I'm bothered that other people my age aren't bothered," says Daniel Koster, a junior political science major at University of Central Florida. "If you were dropped into this world and saw the unfair things going on around you, what would you think? You would do something."
In June 2015, Koster and classmate Steven Lynch formed Knights for Bernie, an organization that helps build student support for Bernie Sanders' presidential campaign. Though College Democrats at UCF was already in existence, Koster and his like-minded friends learned that the political group doesn't endorse candidates, which struck them as ineffective. There was also the suspicion that College Democrats would likely support the "establishment" (read: safer) candidate, Hillary Clinton. Despite naysayers, Knights for Bernie applied and were approved to become officially recognized as a student group, which makes them eligible for funding through school grants, should they choose to apply. Koster is the group's president.
Much has been made of the 74-year-old Sanders' ability to connect with young people; it's a wondrous anomaly in a country that places little value on the contributions of senior citizens. The crowd at the recent Super Tuesday opening of the Sanders campaign headquarters in Orlando, located in the Mills 50 neighborhood, was made up primarily of 20-somethings and early-30-somethings watching the results come in. The creation of Knights for Bernie itself bears witness to Sanders' appeal, though there is fear that the slacktivism of youth will betray the presidential hopeful by not following through – or as Bill Maher recently put it, "Bernie's problem is he has a lock on the demographic that doesn't show up."
"If the percentage of voters 18-30 that turned out in 2008 turned out this year, Sanders probably would have won Iowa, Massachusetts and Nevada, among others," suggests Alex Storer, a double major in journalism and theater who was elected treasurer of Knights for Bernie in October. "I'm definitely worried about the turnout amongst college students, and one of the things we're doing with Knights for Bernie is trying to make sure as many UCF students will vote as possible."
Koster – who won't confirm his field of study will lead to public office, but admits with a boyish grin that he is already careful who his picture is taken with – takes that statement a bit further. "We want local politicians to think of UCF as a voting bloc."
UCF does appear to be waking up the sleepy east side of Orlando politically: Donald Trump made the campus his pre-primary stop on March 5, and alum Gregory Eisenberg is among those giving County Commissioner Ted Edwards a much-needed run for his money for the Orange County District 5 seat. That section of town is the gateway to the region's long-ignored sign of systemic failure, Bithlo, so the wake-up is overdue.
Like many who support Sanders, members of Knights for Bernie say the candidate's platform resonates on a personal level. Storer tells of working for Taco Bell in his hometown of Erie, Pennsylvania, for $7.25 an hour. He calculated one day that he would have to work 40 hours a week every single week for over 1,400 years to earn the annual salary of the company's CEO. Koster relates the story of a former classmate who had to drop out of UCF due to excessive medical bills and still owes the school more than 20 grand for an education he won't soon complete. That's an inequitable injustice, Koster feels, considering the fact that UCF President Hitt earns a salary that's substantially more than that of the President of the United States.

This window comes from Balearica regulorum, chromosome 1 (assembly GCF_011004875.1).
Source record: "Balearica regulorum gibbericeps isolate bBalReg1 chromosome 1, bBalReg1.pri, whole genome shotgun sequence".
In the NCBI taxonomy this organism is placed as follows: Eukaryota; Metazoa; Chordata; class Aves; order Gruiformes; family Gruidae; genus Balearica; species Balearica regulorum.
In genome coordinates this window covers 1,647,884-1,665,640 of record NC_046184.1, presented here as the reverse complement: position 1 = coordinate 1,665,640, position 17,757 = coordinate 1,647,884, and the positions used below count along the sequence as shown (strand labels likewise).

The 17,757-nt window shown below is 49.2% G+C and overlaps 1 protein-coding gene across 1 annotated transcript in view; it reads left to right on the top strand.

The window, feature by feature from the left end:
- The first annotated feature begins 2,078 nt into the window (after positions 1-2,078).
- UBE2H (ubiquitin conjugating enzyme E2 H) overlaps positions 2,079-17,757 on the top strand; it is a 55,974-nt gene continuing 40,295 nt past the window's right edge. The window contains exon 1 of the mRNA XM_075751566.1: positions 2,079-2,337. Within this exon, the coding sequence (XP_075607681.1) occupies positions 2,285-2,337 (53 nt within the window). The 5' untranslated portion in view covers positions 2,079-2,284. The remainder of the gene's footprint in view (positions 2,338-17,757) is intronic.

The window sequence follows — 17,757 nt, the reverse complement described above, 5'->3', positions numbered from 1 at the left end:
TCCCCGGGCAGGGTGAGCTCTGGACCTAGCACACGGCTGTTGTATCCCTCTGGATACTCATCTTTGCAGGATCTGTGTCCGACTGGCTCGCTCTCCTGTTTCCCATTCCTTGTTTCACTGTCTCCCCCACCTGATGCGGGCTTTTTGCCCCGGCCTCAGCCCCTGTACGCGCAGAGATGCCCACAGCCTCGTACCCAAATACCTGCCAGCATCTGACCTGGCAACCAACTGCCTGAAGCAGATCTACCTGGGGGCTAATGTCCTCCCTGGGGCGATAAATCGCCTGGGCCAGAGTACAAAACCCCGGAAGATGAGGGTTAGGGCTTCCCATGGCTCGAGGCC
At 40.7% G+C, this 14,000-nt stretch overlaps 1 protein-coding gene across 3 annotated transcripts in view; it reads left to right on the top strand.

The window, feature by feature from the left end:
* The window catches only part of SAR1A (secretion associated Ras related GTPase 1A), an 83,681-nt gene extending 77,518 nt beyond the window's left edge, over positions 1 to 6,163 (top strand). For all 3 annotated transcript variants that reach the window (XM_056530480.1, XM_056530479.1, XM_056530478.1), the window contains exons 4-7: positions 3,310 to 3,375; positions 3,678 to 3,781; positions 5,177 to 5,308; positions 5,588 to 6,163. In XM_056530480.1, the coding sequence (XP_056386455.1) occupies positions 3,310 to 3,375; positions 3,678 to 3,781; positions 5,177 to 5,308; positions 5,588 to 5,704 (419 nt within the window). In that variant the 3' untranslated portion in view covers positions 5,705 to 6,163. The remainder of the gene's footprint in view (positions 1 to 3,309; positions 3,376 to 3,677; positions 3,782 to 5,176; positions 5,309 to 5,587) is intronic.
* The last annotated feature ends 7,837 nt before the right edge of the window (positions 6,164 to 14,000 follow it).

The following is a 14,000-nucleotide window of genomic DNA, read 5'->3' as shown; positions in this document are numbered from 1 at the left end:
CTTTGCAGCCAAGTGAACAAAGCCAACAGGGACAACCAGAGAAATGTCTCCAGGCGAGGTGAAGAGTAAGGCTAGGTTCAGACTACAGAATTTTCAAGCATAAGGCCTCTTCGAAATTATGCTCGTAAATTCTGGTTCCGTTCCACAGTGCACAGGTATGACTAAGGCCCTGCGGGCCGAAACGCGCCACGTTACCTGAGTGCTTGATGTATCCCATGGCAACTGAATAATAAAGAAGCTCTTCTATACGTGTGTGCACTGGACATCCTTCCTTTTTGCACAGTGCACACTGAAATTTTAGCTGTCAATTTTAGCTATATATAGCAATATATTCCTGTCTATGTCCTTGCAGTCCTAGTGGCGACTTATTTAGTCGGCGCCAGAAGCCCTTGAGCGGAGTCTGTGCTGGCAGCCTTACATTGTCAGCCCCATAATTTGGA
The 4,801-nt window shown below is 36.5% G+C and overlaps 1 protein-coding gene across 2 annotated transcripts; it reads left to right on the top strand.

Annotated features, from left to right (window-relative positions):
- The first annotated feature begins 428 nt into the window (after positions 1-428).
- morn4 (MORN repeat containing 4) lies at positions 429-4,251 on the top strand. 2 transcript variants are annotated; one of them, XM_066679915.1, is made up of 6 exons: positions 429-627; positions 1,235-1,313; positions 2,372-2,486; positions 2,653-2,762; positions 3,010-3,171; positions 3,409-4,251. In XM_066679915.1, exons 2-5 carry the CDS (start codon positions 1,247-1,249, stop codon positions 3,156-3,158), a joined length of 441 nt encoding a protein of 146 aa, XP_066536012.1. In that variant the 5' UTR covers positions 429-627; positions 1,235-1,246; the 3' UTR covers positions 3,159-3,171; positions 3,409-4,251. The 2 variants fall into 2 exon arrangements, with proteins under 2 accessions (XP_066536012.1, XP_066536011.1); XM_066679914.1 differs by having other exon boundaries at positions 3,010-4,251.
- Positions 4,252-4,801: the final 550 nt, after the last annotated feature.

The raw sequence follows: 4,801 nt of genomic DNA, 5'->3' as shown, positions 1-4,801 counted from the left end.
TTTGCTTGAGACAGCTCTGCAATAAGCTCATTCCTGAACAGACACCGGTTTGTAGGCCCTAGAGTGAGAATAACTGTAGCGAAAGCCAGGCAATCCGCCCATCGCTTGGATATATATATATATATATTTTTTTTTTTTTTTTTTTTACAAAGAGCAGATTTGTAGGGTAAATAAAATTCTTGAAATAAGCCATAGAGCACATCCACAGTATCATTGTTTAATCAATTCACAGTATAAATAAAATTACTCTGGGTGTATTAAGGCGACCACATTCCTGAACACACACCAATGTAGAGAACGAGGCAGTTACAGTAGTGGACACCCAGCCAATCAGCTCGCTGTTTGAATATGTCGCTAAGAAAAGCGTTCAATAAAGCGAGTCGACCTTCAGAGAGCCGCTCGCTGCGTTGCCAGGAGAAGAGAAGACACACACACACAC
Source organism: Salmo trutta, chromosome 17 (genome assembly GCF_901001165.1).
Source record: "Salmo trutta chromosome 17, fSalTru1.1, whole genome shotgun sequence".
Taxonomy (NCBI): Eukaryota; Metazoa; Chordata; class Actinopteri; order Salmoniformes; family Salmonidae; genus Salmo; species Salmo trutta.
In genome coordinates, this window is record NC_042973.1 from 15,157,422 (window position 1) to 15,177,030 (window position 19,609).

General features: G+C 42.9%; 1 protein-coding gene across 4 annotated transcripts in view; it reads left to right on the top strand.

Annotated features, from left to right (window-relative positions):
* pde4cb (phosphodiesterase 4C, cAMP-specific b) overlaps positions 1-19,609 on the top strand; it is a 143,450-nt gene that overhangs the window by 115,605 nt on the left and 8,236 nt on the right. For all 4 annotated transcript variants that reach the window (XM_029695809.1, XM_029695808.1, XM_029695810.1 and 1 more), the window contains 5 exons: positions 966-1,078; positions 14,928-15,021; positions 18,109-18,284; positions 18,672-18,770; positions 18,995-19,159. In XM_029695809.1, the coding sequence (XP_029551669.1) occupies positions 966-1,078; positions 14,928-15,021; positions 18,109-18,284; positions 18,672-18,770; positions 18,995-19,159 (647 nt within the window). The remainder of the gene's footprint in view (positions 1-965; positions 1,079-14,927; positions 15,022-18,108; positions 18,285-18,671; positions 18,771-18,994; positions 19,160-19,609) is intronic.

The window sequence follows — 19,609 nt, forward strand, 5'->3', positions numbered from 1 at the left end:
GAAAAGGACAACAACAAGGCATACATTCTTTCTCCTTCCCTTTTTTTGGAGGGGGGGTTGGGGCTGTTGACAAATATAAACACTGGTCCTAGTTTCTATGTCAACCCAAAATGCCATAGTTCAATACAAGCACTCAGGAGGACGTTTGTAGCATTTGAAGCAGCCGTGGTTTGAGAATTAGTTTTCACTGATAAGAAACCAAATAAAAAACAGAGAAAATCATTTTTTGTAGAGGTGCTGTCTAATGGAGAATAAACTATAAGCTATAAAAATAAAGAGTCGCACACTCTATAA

In December, Knights for Bernie hosted the first tangible presence of the Sanders campaign in Orlando with a "Bernstorm," during which a campaign worker explained the simplicity of the "Bernie Dialer" software, which enables supporters to create phone banks in their own homes, or wherever they'd like, to help the candidate get his message out. The Knights have conducted and participated in such phone banks, canvassed housing on and off campus, registered several hundred people to vote, and even sent members to physically help the Sanders campaign in primary states.
For the Iowa caucus, for instance, Knights for Bernie took part in a trip arranged by Brevard for Bernie. Those who went tell stories of the grueling canvassing work of trudging through sludge and snow only to find homeowners unreceptive to the Bern. Storer was impressed with the amount of celebrities they encountered in Des Moines who were actually working for the campaign. ("Two of the members of Foster the People were in there, picking up a turf and going canvassing just like we were," he says.) They even got a taste of the underbelly of American politics when the Clinton campaign insinuated that the Knights were in the state to tamper with the caucus, and a few members stayed in their hotel rooms and missed the caucus they'd come so far to witness.
"We also got to see [Sanders] speak at a rally in Des Moines, which was incredible," says Storer. The Knights for Bernie group engaged in a good-natured competition to see who could get the best selfie with Sanders. None of them actually managed to capture a selfie with the candidate – at least not one that the Vermont Senator was aware that he was in. It's the kind of behavior you'd expect from people at a Beyoncé concert, not at a rally for a septuagenarian politician.
Then again, Bernie Sanders' run for President of the United States as an unapologetic social democrat hasn't been business as usual.
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